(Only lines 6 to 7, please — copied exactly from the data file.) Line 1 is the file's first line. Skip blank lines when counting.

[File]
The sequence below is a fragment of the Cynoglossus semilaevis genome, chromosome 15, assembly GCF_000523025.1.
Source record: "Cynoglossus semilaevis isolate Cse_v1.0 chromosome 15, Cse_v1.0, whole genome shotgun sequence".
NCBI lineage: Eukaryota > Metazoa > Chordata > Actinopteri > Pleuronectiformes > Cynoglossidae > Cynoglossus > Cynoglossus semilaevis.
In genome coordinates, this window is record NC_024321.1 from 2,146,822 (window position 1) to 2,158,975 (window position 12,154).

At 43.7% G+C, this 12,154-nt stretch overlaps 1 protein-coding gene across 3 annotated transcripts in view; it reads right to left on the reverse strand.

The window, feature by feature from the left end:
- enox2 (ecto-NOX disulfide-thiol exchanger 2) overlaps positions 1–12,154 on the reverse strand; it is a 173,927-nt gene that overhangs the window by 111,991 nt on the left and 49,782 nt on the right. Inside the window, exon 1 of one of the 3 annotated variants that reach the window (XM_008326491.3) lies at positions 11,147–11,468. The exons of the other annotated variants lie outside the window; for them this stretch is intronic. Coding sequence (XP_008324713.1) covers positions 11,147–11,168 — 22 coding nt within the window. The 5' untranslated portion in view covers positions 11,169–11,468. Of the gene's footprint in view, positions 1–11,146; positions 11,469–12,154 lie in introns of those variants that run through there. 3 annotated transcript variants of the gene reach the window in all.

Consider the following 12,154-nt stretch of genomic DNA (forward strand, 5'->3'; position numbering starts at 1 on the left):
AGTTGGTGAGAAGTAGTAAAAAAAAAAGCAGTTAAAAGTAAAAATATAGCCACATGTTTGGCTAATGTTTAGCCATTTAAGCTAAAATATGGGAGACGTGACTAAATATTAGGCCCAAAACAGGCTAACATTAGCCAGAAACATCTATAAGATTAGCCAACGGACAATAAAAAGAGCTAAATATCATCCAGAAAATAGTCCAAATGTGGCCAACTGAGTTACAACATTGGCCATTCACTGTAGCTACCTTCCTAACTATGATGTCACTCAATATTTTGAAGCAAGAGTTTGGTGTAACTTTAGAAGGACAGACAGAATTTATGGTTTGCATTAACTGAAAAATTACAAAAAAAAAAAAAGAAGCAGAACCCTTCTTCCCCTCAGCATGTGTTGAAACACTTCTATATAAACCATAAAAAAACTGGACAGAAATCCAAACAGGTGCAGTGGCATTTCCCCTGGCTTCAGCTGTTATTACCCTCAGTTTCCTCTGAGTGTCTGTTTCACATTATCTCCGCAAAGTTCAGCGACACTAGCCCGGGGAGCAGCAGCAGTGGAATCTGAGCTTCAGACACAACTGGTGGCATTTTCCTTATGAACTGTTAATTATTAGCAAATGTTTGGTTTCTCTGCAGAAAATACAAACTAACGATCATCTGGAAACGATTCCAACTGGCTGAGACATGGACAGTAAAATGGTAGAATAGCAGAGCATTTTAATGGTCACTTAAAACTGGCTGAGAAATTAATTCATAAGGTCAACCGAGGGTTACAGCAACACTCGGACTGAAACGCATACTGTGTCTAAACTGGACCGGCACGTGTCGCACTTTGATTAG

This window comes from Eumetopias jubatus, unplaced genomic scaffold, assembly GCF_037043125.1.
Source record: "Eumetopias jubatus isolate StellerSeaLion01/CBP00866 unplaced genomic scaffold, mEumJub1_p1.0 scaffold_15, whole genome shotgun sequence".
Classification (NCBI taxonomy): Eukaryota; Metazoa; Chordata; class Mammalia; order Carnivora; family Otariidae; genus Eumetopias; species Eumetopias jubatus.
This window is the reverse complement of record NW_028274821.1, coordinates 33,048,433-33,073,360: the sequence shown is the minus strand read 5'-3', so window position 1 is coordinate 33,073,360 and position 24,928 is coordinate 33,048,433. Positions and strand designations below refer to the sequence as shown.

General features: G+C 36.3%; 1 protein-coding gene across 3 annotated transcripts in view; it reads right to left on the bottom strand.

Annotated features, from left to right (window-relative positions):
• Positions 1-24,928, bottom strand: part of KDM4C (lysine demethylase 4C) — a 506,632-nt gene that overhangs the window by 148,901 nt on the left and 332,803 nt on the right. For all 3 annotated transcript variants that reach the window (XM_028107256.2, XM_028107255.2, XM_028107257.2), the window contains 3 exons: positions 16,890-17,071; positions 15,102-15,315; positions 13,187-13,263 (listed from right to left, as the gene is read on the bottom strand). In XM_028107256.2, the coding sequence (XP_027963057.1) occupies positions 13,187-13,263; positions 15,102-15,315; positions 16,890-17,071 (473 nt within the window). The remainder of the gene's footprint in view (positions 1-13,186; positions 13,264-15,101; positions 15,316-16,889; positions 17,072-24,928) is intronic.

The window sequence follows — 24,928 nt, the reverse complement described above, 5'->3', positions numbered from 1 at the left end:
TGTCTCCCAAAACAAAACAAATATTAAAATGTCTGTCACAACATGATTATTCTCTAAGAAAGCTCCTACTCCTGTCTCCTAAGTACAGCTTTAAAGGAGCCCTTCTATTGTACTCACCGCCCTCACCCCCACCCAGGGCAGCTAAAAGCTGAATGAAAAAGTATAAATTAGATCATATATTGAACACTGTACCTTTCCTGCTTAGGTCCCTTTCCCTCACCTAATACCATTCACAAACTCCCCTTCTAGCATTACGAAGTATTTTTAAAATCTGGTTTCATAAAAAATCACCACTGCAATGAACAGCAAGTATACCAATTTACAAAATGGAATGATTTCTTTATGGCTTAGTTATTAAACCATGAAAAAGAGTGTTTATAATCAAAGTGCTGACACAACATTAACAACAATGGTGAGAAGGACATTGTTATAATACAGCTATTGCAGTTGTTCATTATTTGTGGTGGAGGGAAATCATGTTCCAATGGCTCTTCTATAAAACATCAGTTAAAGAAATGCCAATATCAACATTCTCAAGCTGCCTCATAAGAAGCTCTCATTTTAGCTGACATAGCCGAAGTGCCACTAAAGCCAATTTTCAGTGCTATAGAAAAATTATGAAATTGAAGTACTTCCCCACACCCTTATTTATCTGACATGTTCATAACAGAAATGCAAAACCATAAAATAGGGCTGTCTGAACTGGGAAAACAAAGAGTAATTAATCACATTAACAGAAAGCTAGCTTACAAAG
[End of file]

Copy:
The window, feature by feature from the left end:
- enox2 (ecto-NOX disulfide-thiol exchanger 2) overlaps positions 1–12,154 on the reverse strand; it is a 173,927-nt gene that overhangs the window by 111,991 nt on the left and 49,782 nt on the right. Inside the window, exon 1 of one of the 3 annotated variants that reach the window (XM_008326491.3) lies at positions 11,147–11,468. The exons of the other annotated variants lie outside the window; for them this stretch is intronic. Coding sequence (XP_008324713.1) covers positions 11,147–11,168 — 22 coding nt within the window. The 5' untranslated portion in view covers positions 11,169–11,468. Of the gene's footprint in view, positions 1–11,146; positions 11,469–12,154 lie in introns of those variants that run through there. 3 annotated transcript variants of the gene reach the window in all.